The Language Instinct: How the Mind Creates Language, by Steven Pinker. Language is one of the most fundamental aspects of human intelligence, and it has long been a goal of Artificial Intelligence to make computers "understand" human language. This books looks at the question of how people use and understand language. It argues that our language ability is a product of evolution, and that it can be explained in terms of the structure and function of various parts of the brain.
ROBOT: Mere Machine to Transcendent Mind, by Hans Moravec. The author, a robotics researcher at Carnegie Mellon University, is a true believer in artificial intelligence. He believes that people are in fact machines and that as computers increase in power they will inevitably become as intelligent as people. In fact, he believes that they will grow beyond us and replace us.
On the Internet, by Hubert Dreyfus. Dreyfus is one of the most famous critics of the artificial intelligence project. He believes that AI will never succeed (at least using its traditional approach to the problem) and furthermore that belief in AI is dehumanizing and dangerous because it can make people think of themselves as machines. In this recent and rather short book, he applies his ideas to trends in education and use of the Internet.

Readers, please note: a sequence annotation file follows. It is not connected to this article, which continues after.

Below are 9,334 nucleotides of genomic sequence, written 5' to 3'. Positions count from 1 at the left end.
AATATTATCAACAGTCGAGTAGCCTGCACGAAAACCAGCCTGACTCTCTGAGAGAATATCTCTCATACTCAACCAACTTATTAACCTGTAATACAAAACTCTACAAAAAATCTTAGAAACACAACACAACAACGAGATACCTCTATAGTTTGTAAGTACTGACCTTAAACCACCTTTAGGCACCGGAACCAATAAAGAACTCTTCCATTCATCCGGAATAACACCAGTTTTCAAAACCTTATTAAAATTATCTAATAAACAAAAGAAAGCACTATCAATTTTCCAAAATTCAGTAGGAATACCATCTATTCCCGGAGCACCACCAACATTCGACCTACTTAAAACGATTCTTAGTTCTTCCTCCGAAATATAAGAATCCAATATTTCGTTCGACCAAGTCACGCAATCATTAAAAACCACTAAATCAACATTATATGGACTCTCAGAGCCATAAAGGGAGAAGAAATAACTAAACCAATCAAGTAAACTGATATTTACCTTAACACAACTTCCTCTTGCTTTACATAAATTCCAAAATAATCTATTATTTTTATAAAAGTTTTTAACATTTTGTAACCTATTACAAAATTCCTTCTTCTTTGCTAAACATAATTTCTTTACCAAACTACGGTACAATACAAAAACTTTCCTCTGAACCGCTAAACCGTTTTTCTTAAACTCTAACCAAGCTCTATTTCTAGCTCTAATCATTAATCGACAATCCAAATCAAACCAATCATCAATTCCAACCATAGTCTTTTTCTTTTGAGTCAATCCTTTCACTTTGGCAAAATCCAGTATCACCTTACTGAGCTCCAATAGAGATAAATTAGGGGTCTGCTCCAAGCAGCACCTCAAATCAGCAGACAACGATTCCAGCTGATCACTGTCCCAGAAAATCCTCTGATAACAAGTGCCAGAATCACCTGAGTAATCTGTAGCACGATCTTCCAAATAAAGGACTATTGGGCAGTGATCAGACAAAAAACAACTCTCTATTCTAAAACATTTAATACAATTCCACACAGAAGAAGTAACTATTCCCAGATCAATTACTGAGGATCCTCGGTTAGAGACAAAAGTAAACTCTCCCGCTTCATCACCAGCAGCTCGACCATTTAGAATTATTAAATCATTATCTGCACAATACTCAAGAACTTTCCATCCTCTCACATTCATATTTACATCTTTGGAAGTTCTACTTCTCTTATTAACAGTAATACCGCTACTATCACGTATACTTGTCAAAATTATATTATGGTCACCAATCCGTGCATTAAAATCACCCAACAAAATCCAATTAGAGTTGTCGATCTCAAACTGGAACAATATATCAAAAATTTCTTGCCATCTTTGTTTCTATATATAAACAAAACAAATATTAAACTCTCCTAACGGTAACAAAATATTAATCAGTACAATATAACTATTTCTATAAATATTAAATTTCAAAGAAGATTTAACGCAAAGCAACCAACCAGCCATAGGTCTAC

Synaptic Self: How Our Brains Become Who We Are, by Joseph LeDoux. This is a book about the physical structure and functioning of the brain and how it relates to thought, emotion, and consciousness.
Emergence: The Connected Lives of Ants, Brains, Cities, and Software, by Steven Johnson. "Emergence" refers to the way that complex behavior can emerge from the interaction of large numbers of simple parts or entities. In the last ten years of so, some people have begun to believe that the right approach to AI is not to program intelligence but to let it emerge from a suitably designed system of simple components. This is the "Artificial Life" approach to AI. This book is a popular account of emergence.
Your major individual work for this course will be three papers. The third paper, which I will expect to be a little longer than the other two, will be submitted at the end of the term in place of a final exam. You will be given a chance to rewrite each of the first two papers, if you aren't satisfied with the first grade that you get. These three papers together will count for 50% of your grade, with each of the first two papers counting 15% and the third paper counting 20%.
In addition to the three individual papers, you will work with a partner on a project that will involve another paper and a class presentation. For this project, you will read all or part of a book (or, for one of the projects, watch some movies). You and your partner will have charge of the class for one period in which you present your project and lead a class discussion on it. Part of the presentation will be a paper about the project. The paper will be distributed to the class as part of the official readings for the course. I have tentatively selected the following works for this project: